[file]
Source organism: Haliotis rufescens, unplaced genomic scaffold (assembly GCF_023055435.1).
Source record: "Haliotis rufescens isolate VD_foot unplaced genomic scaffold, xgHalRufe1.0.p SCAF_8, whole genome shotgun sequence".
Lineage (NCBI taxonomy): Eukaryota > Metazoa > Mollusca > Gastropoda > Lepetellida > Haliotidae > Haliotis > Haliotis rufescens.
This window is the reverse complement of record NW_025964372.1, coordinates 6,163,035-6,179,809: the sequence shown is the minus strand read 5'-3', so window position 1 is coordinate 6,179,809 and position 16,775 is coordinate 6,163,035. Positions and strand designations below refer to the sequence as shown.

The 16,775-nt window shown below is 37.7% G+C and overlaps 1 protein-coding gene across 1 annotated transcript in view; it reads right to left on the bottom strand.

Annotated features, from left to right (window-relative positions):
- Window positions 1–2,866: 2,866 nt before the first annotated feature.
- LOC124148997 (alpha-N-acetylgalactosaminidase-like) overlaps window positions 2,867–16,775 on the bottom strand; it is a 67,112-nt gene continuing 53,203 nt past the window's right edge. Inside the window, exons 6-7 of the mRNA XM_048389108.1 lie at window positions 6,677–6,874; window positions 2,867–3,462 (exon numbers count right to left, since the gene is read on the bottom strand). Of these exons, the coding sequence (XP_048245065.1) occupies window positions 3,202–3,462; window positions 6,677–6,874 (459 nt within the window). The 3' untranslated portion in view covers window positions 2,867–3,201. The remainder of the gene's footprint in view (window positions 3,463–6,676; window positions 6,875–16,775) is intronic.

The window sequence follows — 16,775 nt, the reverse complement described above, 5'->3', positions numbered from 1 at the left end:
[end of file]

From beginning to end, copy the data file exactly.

Source organism: Haliotis rufescens, unplaced genomic scaffold (assembly GCF_023055435.1).
Source record: "Haliotis rufescens isolate VD_foot unplaced genomic scaffold, xgHalRufe1.0.p SCAF_8, whole genome shotgun sequence".
Lineage (NCBI taxonomy): Eukaryota > Metazoa > Mollusca > Gastropoda > Lepetellida > Haliotidae > Haliotis > Haliotis rufescens.
This window is the reverse complement of record NW_025964372.1, coordinates 6,163,035-6,179,809: the sequence shown is the minus strand read 5'-3', so window position 1 is coordinate 6,179,809 and position 16,775 is coordinate 6,163,035. Positions and strand designations below refer to the sequence as shown.

The 16,775-nt window shown below is 37.7% G+C and overlaps 1 protein-coding gene across 1 annotated transcript in view; it reads right to left on the bottom strand.

Annotated features, from left to right (window-relative positions):
- Window positions 1–2,866: 2,866 nt before the first annotated feature.
- LOC124148997 (alpha-N-acetylgalactosaminidase-like) overlaps window positions 2,867–16,775 on the bottom strand; it is a 67,112-nt gene continuing 53,203 nt past the window's right edge. Inside the window, exons 6-7 of the mRNA XM_048389108.1 lie at window positions 6,677–6,874; window positions 2,867–3,462 (exon numbers count right to left, since the gene is read on the bottom strand). Of these exons, the coding sequence (XP_048245065.1) occupies window positions 3,202–3,462; window positions 6,677–6,874 (459 nt within the window). The 3' untranslated portion in view covers window positions 2,867–3,201. The remainder of the gene's footprint in view (window positions 3,463–6,676; window positions 6,875–16,775) is intronic.

The window sequence follows — 16,775 nt, the reverse complement described above, 5'->3', positions numbered from 1 at the left end: